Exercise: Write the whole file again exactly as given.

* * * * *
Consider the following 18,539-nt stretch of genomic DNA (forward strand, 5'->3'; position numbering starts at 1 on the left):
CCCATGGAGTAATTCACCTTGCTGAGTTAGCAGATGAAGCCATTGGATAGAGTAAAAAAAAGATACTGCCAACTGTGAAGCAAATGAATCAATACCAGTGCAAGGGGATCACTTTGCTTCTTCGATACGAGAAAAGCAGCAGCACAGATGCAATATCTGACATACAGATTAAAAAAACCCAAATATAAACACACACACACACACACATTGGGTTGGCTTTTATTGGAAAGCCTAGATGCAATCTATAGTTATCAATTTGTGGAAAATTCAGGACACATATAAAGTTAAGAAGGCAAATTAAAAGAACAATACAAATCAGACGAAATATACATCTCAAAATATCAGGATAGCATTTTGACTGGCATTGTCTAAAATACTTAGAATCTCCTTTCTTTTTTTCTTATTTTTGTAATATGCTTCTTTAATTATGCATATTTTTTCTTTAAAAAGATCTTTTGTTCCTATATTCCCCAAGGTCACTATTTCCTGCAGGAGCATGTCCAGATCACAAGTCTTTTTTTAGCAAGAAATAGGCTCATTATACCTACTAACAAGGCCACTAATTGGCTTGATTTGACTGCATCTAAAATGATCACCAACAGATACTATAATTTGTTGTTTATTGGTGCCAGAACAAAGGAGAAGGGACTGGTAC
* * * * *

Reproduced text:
Consider the following 18,539-nt stretch of genomic DNA (forward strand, 5'->3'; position numbering starts at 1 on the left):
CCCATGGAGTAATTCACCTTGCTGAGTTAGCAGATGAAGCCATTGGATAGAGTAAAAAAAAGATACTGCCAACTGTGAAGCAAATGAATCAATACCAGTGCAAGGGGATCACTTTGCTTCTTCGATACGAGAAAAGCAGCAGCACAGATGCAATATCTGACATACAGATTAAAAAAACCCAAATATAAACACACACACACACACACATTGGGTTGGCTTTTATTGGAAAGCCTAGATGCAATCTATAGTTATCAATTTGTGGAAAATTCAGGACACATATAAAGTTAAGAAGGCAAATTAAAAGAACAATACAAATCAGACGAAATATACATCTCAAAATATCAGGATAGCATTTTGACTGGCATTGTCTAAAATACTTAGAATCTCCTTTCTTTTTTTCTTATTTTTGTAATATGCTTCTTTAATTATGCATATTTTTTCTTTAAAAAGATCTTTTGTTCCTATATTCCCCAAGGTCACTATTTCCTGCAGGAGCATGTCCAGATCACAAGTCTTTTTTTAGCAAGAAATAGGCTCATTATACCTACTAACAAGGCCACTAATTGGCTTGATTTGACTGCATCTAAAATGATCACCAACAGATACTATAATTTGTTGTTTATTGGTGCCAGAACAAAGGAGAAGGGACTGGTAC